Greek Tragedy And Comedy – Online
This course transports us to the origin of the theatre as we explore the oldest surviving dramas and comedies. The classical Athenian theatre gave us the tragedies which depict human life at its most extreme; at the same time, it presented the grotesque, satiric exaggerations of the comedies. These dramatic forms have provided the template for stage drama to this day. We will read a selection of surviving tragic and comic plays from Ancient Greece, and discuss their original context and continuing relevance, guided by the following questions: Who made these plays? Why were they so important? What do they mean to us now? And do they really help explain our psychology?
Who is this course for
This course covers a different selection of texts to the Spring 2020 Greek Tragedy course, so it is suitable for former students as well as newcomers.
It is open to anyone with an interest in tragic drama, myth, ancient history - especially the relevance of ancient works for today. No prior knowledge required.
What does this course cover
We will read and discuss a selection of Greek plays in translation. Texts include Aeschylus' Libation Bearers (a family revenge drama to rival Hamlet) and Prometheus Bound (the story of the punishment of the rebellious titan); Sophocles' Ajax (a tale of rage and madness in the shadow of the Trojan War) and Oedipus at Colonus (which depicts the transcendental death of the unhappy king); Euripides' Trojan Women (documenting the appalling aftermath of the legendary war) and Iphigenia at Aulis (a drama of sacrifice and deception); Aristophanes' The Frogs (a comedy in the underworld) and Lysistrata (the original sex-strike comedy). Students will learn about the material, social, and political circumstances around the production of these plays and their reception to the present day. Students will also be encouraged to discuss different interpretations of these enduring tragedies and comedies.
By the end of the course you should be able to:
' understand the circumstances of the performance of ancient drama
' identify and interpret typical themes in tragedy and comedy
' discuss the meaning of a variety of dramatic and mythical plots
What will it be like
The course will be run online using Zoom for the live class sessions and either the Moodle page for the course or some other system for the distribution of the electronic resources for the session sitting alongside this. Although there will be some adjustments that need to be made for the online version of this course, we will aim to keep the experience as close as possible to that of a face to face course taught in the Centre.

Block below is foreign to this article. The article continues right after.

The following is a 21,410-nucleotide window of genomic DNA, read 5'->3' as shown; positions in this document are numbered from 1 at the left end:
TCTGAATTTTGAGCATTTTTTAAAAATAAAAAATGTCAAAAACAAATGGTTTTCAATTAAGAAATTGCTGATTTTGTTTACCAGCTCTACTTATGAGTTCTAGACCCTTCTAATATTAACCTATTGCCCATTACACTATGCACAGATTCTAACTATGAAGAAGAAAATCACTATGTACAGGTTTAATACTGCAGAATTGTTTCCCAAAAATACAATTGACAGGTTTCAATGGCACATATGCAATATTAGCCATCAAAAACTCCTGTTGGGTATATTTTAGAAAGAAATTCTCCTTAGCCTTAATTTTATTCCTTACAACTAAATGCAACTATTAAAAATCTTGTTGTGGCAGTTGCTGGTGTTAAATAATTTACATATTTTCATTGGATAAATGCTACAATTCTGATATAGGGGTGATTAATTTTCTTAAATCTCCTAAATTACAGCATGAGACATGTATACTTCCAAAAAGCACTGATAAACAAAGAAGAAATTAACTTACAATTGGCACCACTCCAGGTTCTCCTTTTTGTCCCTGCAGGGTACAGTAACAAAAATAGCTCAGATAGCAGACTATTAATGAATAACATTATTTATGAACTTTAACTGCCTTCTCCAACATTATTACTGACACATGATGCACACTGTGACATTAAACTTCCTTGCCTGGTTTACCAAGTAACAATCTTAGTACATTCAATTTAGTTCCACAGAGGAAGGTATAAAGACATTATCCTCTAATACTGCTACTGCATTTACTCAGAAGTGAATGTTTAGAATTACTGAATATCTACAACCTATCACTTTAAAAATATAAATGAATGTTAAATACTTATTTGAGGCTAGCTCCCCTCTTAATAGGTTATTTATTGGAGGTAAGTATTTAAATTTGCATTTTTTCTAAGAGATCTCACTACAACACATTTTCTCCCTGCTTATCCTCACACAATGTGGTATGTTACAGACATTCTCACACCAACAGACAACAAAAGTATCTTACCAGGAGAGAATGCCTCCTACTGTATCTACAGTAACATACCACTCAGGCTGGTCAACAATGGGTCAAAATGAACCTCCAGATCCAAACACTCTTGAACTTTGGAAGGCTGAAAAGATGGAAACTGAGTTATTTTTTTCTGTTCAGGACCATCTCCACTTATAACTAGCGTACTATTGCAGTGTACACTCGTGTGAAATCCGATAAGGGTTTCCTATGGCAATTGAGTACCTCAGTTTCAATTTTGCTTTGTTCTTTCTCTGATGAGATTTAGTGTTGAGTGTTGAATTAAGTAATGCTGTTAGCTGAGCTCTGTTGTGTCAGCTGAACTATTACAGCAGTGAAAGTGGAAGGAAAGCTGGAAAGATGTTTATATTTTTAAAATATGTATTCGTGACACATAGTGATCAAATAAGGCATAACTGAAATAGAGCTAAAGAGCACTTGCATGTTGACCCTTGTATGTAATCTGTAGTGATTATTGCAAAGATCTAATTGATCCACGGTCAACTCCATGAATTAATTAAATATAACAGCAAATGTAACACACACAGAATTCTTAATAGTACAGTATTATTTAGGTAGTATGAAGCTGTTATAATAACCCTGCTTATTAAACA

Teaching methods include tutor presentations, with handouts and PowerPoint slides; close reading; and class discussion topics.
Students will be assessed by individual learning plans and class participation.
What else do you need to buy or do
The course will be run on Zoom, please make sure you have installed it in advance of your first class on your computer or mobile device. You can sign up for free here:
You will need a microphone (it's fine to use whatever is built into your device) and camera, so we can see you via video. You may also want to use headphones during the session.
You can participate in class sessions through the use of a computer, laptop, tablet or other similar internet enabled device. Please note that if you only have access to a smartphone, you will be able to attend the class sessions and participate in them but you will find it more difficult to benefit from the full range of materials and activities involved in the course if this is your only means of connection.
Make sure you have a small space to work in during the session and that as far as possible that you can keep this space quite and clear of interruption so that you can concentrate on what is happening in the class.
By signing up to the course you are consenting to being on camera. The content of the lesson may occasionally be recorded by the tutor for internal education and training purposes but any such recordings will not be made available to anyone outside of the Mary Ward Centre organisation without us asking you again for further permission to do so.
Extracts from the essential texts will be supplied. You will be encouraged to read as widely as you wish, using local libraries and the Internet, guided by a supplied list of recommended texts. You may wish to bring a pad and pen for note-taking.
What this course could lead to
Other Humanities courses at Mary Ward Centre or elsewhere.
I've been to many Centres to study in London and the Mary Ward Centre is one of the nicest I've studied in.MWC student
This course has concessions available for people who meet certain criteria
Got a Question about this Course?
Contact The Departmental Administrator.
Why choose Mary Ward?
Mary Ward Centre is the adult education centre with a difference. We provide a wide range of subjects for people at all levels and run courses during the day, evening and weekends to suit your timetable. You can learn face to face at one of our centres (Bloomsbury or Waterloo) or take an online course
Get inspired and enjoy excellent teaching in an environment where each individual’s learning experience is valued. That’s what makes Mary Ward Centre ‘the friendly place to learn.’